Kicked out of TAFE for uncontrollable rages and threats to staff and students.
Referred to a local agency that offered her drug and alcohol counselling and a collaborative approach to addressing psycho-social needs and ASD.
Referred to local health service for Dialectical Behavioural Therapy (DBT).
Had psychotherapy with a psychologist including weekly counselling and group work. She had been learning to co-regulate and regulate emotions with a trusted practitioner.

Result: She was found unsuitable for DBT at the local mental health service due to her injecting drug use and substance dependency and needed a drug withdrawal program first.
Problem: Most government and not-for-profit detox services have 1-6 week waiting lists with limited scope for admission for people with complex presentations. Therefore this patient’s options are limited.
Other services have specific requirements on which type of clients they take.
A small, integrative detox facility will help treat patients with complex histories.
A tailor-made treatment protocol involving psychiatrists, nurses, addiction counsellors and remedial staff offer patients a higher level of personal care and supervision.
All protocols follow an evidence-based practice strategy and are created in a collaborative approach.

Recent drug relapse statistics show that more than 85% of individuals relapse and return to drug use within the year following treatment 1.
Practitioners advise that this is even higher with methamphetamine addiction, so it’s important to choose a service that develops a comprehensive relapse prevention plan.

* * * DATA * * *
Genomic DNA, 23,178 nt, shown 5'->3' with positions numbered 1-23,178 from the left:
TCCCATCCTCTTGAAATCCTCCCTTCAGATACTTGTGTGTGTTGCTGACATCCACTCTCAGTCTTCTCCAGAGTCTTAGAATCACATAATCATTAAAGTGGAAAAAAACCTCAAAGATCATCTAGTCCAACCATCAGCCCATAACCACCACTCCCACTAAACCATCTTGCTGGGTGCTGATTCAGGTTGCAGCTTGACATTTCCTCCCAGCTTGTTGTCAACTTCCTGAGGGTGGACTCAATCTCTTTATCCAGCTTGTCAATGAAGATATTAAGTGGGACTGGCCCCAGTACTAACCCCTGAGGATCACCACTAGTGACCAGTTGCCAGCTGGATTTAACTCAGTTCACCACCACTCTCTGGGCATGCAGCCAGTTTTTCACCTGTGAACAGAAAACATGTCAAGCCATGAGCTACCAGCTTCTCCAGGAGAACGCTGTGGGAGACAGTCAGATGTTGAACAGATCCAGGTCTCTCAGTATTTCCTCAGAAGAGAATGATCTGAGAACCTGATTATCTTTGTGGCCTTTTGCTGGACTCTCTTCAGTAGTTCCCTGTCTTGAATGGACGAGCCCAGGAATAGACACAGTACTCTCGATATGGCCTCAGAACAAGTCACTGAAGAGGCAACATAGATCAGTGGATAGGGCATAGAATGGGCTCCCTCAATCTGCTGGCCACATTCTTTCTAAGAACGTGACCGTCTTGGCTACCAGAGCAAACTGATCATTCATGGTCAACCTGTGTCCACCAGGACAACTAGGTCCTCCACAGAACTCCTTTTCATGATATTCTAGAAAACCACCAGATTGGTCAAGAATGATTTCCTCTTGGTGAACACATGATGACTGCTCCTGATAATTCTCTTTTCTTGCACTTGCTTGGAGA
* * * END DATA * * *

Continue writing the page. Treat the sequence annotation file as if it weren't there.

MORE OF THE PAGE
Each patient requires an intensive integrated treatment plan that includes psychological interventions, such as counselling to address trauma and improving psychosocial functioning.
Supplying family support resources is also essential to prevent relapse after the person returns home.
(1)Sinha, R. (2011). New findings on biological factors predicting addiction relapse vulnerability. Current Psychiatry Reports, 13(5), 398–405.

About Gold Coast Addiction & Treatment Rehab
Referring patients for drug and alcohol withdrawal at Gold Coast Addiction & Treatment Rehab allows underlying pathologies to surface, be observed, diagnosed and treated. We have experts in all areas of addiction and mental healthcare, plus a range of complementary health therapists to support detoxification. Gold Coast Addiction & Treatment Rehab offer private and confidential withdrawal programs for patients needing a high level of personal care and comfort. Our facility has 24-hour medical care, luxury beachfront accommodation and carefully planned meals prepared by a nutritionist. Our treating psychiatrists, counsellors and nursing staff are all highly qualified in AOD and mental health. We work closely with referring doctors and mental health teams to provide a collaborative approach to addiction and Dual Diagnosis.

A full outline of psychosocial dysfunction is outlined in the two hour brief intervention program called ‘Chemically Speaking 2’, which is available 24/7 online. The 12 hour ‘Advanced Dual Diagnosis Training’ training is also available online and provides CPD points for professional development for peak bodies around the globe. The next live Dual Diagnosis training, from an integrative holistic framework, is on website.

Download the pdf here.

Leave a Comment

Your email address will not be published. Required fields are marked *

Scroll to Top